• Rappi is a Colombia-based on-demand delivery firm
  • Rappi received a $1 billion investment from SoftBank
  • Rappi has been aggressively expanding but has yet to turn as profit

Rappi, the Latin American on-demand delivery startup backed by Japanese tech conglomerate SoftBank Group, has laid off 6% of its workforce and also faces legal action for allegedly stealing trade secrets.

The Brazil Journal reported that Rappi employs about 5,000 workers – suggesting at least 300 people will lose their jobs.

Rappi said its “internal leadership team” made the decision to slash its workforce. The company’s board of directors includes a representative from SoftBank after it invested $1 billion in the startup last year.

SoftBank, already reeling from losses sustained by companies in its portfolio, particularly the U.S.-based workspace provider WeWork, is pressuring Rappi to become profitable.

Based in Colombia, Rappi was founded in 2015 and operates in nine countries. The company delivers groceries, meals, medication, furniture, and has expanded into scooter rentals and even basic banking services.

“We are in fact actively hiring a large number of people in our areas of focus for 2020,” Rappi stated. “We are investing heavily in our tech team, automating some roles, rebalancing areas and embracing high performers.”

Rappi is also amassing consumer and sales data from millions of users that is coveted by consumer brands, restaurants, supermarkets and stores.

But like many of SoftBank’s beneficiaries, Rappi has yet to turn a profit.

The startup, valued at $3.5 billion, has embarked on a risky and rapid expansion program that depends on constant new cash.

“Part of the vision of Rappi is to build an ecosystem,” said co-founder Sebastian Mejia. “It’s much more than a delivery company.”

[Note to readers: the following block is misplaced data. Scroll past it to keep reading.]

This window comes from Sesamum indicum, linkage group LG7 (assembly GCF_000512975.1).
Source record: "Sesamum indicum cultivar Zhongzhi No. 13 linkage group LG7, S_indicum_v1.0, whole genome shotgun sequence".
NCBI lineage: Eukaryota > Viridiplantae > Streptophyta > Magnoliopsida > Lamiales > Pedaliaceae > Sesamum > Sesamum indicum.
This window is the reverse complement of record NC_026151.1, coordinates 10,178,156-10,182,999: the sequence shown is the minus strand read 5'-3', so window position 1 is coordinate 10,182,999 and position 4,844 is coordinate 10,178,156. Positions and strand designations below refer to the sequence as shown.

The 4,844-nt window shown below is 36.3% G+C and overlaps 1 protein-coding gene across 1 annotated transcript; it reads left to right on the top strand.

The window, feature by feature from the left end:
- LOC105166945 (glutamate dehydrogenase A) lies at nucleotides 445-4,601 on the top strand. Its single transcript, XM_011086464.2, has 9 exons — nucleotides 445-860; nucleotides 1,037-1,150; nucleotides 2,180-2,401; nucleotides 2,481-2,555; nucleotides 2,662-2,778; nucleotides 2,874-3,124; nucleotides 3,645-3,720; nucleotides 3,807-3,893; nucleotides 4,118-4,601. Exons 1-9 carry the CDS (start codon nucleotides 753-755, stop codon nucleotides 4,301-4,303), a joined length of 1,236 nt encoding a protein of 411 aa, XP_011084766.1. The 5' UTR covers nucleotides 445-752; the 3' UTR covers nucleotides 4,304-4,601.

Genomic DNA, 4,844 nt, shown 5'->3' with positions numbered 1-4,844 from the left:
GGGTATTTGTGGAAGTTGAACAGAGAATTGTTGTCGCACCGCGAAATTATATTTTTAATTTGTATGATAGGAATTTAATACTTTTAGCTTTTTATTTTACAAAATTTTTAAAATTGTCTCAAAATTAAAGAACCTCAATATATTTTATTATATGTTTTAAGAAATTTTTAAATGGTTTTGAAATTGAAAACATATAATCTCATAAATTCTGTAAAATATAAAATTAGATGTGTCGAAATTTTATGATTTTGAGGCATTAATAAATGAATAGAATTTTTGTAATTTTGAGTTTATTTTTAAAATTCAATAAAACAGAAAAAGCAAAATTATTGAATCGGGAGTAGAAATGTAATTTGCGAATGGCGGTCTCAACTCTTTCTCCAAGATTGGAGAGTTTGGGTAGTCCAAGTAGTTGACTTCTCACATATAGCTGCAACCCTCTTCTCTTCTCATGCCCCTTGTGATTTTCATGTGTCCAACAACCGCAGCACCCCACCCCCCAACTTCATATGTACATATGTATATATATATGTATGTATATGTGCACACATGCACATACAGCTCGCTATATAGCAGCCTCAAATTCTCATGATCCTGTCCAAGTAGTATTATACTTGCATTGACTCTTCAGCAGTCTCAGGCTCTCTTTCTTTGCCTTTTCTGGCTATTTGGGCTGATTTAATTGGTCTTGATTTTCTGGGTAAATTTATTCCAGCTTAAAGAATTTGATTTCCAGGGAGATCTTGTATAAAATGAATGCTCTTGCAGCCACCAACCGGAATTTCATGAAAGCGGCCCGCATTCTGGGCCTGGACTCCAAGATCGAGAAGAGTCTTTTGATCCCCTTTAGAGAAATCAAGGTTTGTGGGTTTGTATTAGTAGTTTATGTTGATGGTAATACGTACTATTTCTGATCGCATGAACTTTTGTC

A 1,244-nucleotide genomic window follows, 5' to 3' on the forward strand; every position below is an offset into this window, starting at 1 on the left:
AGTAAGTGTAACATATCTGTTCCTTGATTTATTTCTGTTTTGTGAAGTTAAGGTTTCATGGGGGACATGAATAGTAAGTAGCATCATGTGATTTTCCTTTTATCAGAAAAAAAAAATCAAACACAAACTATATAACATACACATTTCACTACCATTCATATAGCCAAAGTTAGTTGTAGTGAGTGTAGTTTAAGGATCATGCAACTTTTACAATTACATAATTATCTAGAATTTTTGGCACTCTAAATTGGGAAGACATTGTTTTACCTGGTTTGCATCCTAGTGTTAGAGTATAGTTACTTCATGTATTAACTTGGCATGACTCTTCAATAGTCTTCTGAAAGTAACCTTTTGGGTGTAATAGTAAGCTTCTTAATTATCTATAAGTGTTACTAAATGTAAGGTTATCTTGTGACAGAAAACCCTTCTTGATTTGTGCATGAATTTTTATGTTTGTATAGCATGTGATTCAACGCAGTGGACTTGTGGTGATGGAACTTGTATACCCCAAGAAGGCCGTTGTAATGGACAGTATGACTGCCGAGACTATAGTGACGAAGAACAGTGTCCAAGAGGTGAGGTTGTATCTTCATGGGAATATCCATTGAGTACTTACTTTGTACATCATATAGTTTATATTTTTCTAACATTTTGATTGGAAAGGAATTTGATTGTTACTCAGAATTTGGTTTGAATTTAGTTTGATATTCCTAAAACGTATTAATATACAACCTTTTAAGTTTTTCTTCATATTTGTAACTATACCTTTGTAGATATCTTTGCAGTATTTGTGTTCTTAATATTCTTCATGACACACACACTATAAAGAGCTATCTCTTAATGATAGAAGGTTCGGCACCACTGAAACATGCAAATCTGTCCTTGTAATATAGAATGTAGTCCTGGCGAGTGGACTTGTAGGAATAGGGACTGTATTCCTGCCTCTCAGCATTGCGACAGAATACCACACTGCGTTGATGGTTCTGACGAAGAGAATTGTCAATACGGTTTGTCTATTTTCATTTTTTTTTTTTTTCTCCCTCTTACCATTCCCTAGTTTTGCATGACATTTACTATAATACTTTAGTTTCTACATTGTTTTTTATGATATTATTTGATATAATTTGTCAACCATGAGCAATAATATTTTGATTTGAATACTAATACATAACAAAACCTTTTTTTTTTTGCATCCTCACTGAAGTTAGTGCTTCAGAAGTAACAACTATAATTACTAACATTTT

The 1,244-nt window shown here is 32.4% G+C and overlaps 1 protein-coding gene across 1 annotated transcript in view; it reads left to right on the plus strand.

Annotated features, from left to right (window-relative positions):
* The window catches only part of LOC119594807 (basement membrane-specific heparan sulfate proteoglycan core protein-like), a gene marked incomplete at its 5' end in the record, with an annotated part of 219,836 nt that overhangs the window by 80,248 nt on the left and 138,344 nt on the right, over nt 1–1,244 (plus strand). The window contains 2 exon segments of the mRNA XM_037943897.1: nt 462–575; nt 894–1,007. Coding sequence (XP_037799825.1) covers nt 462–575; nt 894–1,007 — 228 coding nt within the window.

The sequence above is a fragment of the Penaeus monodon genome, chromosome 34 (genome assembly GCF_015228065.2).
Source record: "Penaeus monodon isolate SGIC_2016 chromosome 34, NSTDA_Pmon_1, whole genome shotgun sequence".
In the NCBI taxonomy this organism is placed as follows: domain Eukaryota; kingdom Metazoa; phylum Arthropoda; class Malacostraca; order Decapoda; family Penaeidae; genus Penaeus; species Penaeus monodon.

Mejia added that Rappi wants to push into more cities in Latin America with at least 500,000 people.

Gabriel Simoes, tech research analyst at Itau BBA in Sao Paulo, said Rappi is “trying to try to lock more users into their platform. It could play out well. But it’s very early in the game to make sure this is the best strategy or not.”

Rappi now has more troubles on its plate.

The Colombian media outlet Dinero reported that Rappi’s founders Simon Borrero, Felipe Villamarin and Mejia allegedly stole the idea for their delivery firm from three Colombian businessmen named Mauricio Paba, Jose Mendoza and Jorge Uribe.

Crunchbase reported that these accusations led to an investigation by Colombian authorities for “possible illegal appropriation of the business model.”

The trio of businessmen also filed a formal complaint with the U.S. District Court in the Northern District of California that alleged “misappropriation of trade secrets under the Defend Trade Secrets Act” and “misappropriation of trade secrets under the California Uniform Trade Secrets Act.”

In the filing, Paba claimed he came up with the idea for the mobile app that connects users with messengers willing to perform deliveries. Paba said he partnered with Mendoza and Uribe to develop the idea into “a detailed business plan” and that they agreed to “share equally any revenue generated by their new business idea.”

In January 2015, the plaintiffs said it contacted a Bogota-based software development company called Imaginamos, which was founded by Borrero (who later co-founded Rappi). The trio of businessmen alleged that Imaginamos intentionally delayed development of the app – and soon thereafter Borrero established Rappi with their original app concept.

In response, Rappi said it will vigorously defend itself, describing the allegations as “objectively incorrect” in a statement. The company also said it registered its trademark with Colombian authorities and its internet domain name in mid-2014 – almost a year before the trio of businessmen approached Borrero.